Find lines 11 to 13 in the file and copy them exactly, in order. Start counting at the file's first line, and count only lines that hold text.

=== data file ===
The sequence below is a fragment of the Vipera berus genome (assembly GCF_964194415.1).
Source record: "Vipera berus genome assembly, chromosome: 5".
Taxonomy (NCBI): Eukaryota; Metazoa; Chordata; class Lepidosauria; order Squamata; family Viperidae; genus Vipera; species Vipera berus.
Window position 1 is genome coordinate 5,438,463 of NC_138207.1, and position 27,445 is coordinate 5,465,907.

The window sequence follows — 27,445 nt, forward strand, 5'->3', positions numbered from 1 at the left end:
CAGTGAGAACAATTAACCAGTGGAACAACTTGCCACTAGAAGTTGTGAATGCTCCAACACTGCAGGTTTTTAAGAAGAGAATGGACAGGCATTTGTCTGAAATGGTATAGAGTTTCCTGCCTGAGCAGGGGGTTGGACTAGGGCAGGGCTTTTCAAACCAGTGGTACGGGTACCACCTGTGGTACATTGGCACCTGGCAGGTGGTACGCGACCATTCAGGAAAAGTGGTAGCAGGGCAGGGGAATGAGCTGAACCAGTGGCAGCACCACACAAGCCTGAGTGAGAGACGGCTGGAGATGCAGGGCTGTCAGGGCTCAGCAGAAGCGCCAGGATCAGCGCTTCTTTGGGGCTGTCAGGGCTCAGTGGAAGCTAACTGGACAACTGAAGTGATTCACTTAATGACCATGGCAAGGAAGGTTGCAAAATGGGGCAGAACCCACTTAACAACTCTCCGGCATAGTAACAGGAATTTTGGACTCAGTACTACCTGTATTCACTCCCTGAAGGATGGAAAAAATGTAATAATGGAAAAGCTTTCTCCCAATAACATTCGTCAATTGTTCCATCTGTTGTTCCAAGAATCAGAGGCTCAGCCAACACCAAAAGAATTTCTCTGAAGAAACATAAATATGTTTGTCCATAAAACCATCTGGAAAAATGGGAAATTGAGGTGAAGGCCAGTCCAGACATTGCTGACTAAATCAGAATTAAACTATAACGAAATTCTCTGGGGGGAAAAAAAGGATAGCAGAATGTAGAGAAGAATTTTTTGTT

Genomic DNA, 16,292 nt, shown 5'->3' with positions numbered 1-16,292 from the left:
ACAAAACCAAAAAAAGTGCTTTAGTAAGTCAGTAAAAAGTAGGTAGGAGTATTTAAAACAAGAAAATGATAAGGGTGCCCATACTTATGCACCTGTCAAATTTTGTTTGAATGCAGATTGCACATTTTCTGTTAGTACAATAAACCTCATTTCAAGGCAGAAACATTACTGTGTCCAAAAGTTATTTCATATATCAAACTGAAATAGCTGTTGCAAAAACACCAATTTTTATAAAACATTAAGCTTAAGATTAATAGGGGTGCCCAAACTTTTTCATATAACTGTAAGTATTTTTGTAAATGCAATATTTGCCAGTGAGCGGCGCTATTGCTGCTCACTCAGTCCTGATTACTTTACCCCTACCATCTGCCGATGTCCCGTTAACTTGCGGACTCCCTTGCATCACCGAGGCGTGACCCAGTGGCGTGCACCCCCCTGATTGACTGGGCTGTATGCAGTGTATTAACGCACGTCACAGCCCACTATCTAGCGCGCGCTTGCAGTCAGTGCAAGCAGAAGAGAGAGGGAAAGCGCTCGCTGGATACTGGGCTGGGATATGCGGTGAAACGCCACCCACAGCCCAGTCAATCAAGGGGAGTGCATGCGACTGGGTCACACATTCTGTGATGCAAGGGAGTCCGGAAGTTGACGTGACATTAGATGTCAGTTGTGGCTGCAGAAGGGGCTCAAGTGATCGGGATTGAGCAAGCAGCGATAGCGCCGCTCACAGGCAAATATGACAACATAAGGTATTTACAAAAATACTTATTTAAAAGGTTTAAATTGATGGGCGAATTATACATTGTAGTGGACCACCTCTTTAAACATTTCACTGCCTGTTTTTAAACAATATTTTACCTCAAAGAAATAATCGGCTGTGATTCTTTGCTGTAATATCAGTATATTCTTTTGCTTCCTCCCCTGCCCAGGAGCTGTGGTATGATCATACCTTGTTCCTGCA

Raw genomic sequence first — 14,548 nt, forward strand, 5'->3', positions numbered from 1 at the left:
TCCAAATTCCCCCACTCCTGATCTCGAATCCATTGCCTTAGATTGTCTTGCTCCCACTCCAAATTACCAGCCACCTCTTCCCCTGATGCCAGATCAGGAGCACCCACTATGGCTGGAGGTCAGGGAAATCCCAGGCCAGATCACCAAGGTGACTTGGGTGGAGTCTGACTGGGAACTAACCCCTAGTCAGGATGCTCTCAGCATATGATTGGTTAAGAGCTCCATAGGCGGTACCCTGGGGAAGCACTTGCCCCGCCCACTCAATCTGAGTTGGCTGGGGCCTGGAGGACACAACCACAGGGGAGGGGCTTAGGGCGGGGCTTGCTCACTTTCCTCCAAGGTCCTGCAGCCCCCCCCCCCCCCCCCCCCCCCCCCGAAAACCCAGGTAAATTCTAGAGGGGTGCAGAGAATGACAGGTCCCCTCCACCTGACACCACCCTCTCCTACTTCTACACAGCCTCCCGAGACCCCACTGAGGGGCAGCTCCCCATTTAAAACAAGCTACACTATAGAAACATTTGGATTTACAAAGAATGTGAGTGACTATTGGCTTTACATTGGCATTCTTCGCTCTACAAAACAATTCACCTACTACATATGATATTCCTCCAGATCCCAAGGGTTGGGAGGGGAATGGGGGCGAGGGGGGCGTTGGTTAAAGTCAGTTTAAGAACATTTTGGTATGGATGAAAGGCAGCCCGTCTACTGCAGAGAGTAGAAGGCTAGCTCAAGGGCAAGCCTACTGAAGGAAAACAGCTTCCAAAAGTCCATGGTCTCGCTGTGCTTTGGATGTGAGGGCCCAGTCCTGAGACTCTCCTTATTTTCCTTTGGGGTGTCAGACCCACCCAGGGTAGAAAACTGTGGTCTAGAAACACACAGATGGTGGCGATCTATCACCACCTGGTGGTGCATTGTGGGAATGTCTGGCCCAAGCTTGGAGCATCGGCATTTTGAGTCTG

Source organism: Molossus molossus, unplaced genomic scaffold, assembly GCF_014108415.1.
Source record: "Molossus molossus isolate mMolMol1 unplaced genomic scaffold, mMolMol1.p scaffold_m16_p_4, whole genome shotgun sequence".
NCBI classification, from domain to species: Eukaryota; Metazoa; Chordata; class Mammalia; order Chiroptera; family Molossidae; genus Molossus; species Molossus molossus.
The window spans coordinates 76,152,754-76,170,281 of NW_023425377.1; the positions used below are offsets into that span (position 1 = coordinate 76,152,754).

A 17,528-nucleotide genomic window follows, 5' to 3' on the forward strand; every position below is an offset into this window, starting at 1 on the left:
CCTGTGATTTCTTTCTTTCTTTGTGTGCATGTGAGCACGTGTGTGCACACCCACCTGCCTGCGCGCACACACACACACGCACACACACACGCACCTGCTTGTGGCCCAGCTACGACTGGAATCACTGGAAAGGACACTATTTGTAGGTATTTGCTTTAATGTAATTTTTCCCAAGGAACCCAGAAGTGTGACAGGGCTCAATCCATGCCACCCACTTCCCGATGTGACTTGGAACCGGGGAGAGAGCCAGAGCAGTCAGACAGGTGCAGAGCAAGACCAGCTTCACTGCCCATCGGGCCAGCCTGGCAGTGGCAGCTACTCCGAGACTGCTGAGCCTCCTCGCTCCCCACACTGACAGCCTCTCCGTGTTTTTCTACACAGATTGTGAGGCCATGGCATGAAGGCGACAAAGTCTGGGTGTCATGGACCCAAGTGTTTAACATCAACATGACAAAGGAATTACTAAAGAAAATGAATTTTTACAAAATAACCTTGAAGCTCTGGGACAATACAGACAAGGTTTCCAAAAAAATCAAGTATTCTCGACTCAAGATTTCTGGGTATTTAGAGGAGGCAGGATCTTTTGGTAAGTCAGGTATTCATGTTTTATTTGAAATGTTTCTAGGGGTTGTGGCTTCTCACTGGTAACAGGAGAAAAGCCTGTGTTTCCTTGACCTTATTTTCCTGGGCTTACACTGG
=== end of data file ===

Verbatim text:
Source organism: Molossus molossus, unplaced genomic scaffold, assembly GCF_014108415.1.
Source record: "Molossus molossus isolate mMolMol1 unplaced genomic scaffold, mMolMol1.p scaffold_m16_p_4, whole genome shotgun sequence".
NCBI classification, from domain to species: Eukaryota; Metazoa; Chordata; class Mammalia; order Chiroptera; family Molossidae; genus Molossus; species Molossus molossus.